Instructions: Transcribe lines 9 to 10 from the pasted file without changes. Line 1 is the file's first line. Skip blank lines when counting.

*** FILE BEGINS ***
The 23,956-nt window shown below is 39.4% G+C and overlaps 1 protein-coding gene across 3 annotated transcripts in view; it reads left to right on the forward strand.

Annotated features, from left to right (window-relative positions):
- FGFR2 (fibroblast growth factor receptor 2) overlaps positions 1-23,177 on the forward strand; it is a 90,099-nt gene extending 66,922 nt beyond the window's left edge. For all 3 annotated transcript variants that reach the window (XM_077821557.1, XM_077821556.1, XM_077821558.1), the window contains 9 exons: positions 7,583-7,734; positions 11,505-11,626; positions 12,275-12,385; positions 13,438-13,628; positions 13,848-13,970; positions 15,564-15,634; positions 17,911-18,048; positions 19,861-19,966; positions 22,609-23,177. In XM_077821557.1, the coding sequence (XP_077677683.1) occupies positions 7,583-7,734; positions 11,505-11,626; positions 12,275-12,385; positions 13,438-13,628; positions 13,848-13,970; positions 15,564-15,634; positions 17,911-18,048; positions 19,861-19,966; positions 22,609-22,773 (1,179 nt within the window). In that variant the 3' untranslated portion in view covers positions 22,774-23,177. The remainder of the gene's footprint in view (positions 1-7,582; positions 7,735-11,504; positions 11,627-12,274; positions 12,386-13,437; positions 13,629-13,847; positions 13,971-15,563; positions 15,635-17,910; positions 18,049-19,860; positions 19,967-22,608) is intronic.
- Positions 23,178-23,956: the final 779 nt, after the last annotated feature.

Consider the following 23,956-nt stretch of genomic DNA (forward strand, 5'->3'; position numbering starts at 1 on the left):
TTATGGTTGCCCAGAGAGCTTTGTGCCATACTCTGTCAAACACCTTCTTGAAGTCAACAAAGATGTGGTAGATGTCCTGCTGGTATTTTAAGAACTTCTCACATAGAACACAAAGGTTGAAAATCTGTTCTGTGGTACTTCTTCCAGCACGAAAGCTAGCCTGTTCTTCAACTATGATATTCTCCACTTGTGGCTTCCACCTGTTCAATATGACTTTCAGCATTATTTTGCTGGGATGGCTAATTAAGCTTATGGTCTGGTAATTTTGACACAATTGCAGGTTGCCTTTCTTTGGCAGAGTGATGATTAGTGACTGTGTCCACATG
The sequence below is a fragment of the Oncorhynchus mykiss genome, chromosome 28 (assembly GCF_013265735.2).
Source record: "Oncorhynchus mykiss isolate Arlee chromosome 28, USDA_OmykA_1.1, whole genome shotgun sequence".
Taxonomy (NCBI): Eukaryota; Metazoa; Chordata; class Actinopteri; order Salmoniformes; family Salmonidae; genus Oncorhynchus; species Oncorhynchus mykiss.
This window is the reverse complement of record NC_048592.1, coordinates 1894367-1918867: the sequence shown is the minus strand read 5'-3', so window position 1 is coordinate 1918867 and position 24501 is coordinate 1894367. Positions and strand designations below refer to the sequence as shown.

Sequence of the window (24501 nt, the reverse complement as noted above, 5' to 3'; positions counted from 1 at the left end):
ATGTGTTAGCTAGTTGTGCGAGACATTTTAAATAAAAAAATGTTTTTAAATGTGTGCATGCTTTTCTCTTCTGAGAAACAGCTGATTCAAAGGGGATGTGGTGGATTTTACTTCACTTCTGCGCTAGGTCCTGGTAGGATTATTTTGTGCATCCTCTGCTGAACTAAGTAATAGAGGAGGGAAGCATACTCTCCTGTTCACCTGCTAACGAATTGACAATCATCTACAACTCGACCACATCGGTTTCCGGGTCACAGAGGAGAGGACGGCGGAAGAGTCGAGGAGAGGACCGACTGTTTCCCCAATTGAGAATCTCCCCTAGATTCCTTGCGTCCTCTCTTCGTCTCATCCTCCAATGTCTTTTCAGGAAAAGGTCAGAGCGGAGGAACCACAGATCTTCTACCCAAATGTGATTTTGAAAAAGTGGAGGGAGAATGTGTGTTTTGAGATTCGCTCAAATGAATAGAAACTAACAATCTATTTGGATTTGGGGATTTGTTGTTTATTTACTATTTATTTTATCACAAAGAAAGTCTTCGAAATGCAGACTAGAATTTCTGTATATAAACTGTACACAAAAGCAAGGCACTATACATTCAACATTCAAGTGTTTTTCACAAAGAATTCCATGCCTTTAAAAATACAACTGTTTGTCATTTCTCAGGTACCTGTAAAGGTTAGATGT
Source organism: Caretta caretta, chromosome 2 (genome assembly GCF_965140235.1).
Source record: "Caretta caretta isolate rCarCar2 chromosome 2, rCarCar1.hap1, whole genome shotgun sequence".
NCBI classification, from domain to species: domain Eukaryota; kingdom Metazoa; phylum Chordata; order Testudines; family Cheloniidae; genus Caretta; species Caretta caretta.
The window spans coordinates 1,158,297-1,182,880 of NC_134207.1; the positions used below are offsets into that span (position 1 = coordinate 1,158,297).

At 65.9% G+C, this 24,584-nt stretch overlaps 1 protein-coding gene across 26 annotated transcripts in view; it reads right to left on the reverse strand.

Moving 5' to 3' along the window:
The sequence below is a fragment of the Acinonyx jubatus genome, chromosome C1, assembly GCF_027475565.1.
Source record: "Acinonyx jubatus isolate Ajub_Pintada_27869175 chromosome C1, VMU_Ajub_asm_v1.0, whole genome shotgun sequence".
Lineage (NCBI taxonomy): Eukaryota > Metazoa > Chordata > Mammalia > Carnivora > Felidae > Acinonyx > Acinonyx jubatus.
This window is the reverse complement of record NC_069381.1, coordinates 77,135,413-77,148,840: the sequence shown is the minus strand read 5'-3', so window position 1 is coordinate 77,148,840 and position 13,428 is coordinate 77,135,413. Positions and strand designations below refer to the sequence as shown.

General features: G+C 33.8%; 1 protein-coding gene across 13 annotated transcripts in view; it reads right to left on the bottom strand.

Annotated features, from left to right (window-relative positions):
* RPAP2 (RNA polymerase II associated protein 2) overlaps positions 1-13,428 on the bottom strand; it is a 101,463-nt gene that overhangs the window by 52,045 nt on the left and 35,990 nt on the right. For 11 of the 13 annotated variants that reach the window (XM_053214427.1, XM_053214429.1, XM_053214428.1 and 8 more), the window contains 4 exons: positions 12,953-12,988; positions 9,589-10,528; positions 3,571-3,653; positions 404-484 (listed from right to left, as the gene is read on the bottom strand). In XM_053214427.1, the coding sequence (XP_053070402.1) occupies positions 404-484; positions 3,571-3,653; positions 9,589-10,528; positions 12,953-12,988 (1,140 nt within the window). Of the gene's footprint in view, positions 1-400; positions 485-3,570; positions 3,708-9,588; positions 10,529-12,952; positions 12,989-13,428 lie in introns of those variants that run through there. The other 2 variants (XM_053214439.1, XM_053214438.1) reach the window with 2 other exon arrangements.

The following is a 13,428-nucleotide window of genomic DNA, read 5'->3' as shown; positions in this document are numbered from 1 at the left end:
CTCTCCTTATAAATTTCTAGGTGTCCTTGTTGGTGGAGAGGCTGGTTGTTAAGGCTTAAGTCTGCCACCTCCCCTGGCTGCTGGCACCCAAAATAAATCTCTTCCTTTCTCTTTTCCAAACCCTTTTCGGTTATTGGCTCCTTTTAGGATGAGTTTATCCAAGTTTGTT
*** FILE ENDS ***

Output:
Taxonomy (NCBI): Eukaryota; Metazoa; Chordata; class Actinopteri; order Salmoniformes; family Salmonidae; genus Oncorhynchus; species Oncorhynchus mykiss.
This window is the reverse complement of record NC_048592.1, coordinates 1894367-1918867: the sequence shown is the minus strand read 5'-3', so window position 1 is coordinate 1918867 and position 24501 is coordinate 1894367. Positions and strand designations below refer to the sequence as shown.